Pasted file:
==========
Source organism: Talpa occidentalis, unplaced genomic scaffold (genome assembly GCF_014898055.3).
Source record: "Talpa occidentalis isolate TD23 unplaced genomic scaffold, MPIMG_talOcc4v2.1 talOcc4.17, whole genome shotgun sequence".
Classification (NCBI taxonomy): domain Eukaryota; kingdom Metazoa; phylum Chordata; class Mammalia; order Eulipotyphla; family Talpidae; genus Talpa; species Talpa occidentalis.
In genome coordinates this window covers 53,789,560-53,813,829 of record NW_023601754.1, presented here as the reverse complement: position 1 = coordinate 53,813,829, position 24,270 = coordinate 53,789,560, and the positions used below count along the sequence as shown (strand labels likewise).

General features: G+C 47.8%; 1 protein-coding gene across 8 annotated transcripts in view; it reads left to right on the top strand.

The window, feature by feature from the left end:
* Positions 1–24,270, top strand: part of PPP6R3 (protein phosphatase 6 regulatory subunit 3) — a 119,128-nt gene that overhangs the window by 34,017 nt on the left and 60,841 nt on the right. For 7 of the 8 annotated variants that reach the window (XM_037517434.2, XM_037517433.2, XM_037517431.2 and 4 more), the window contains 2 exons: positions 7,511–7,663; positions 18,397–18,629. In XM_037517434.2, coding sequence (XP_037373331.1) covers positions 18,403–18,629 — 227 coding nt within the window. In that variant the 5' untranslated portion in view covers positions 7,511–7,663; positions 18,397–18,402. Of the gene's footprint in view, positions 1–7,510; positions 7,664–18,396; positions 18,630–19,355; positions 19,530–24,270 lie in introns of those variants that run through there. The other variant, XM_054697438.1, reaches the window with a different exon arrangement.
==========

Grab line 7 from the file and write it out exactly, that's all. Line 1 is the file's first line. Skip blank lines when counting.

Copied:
* Positions 1–24,270, top strand: part of PPP6R3 (protein phosphatase 6 regulatory subunit 3) — a 119,128-nt gene that overhangs the window by 34,017 nt on the left and 60,841 nt on the right. For 7 of the 8 annotated variants that reach the window (XM_037517434.2, XM_037517433.2, XM_037517431.2 and 4 more), the window contains 2 exons: positions 7,511–7,663; positions 18,397–18,629. In XM_037517434.2, coding sequence (XP_037373331.1) covers positions 18,403–18,629 — 227 coding nt within the window. In that variant the 5' untranslated portion in view covers positions 7,511–7,663; positions 18,397–18,402. Of the gene's footprint in view, positions 1–7,510; positions 7,664–18,396; positions 18,630–19,355; positions 19,530–24,270 lie in introns of those variants that run through there. The other variant, XM_054697438.1, reaches the window with a different exon arrangement.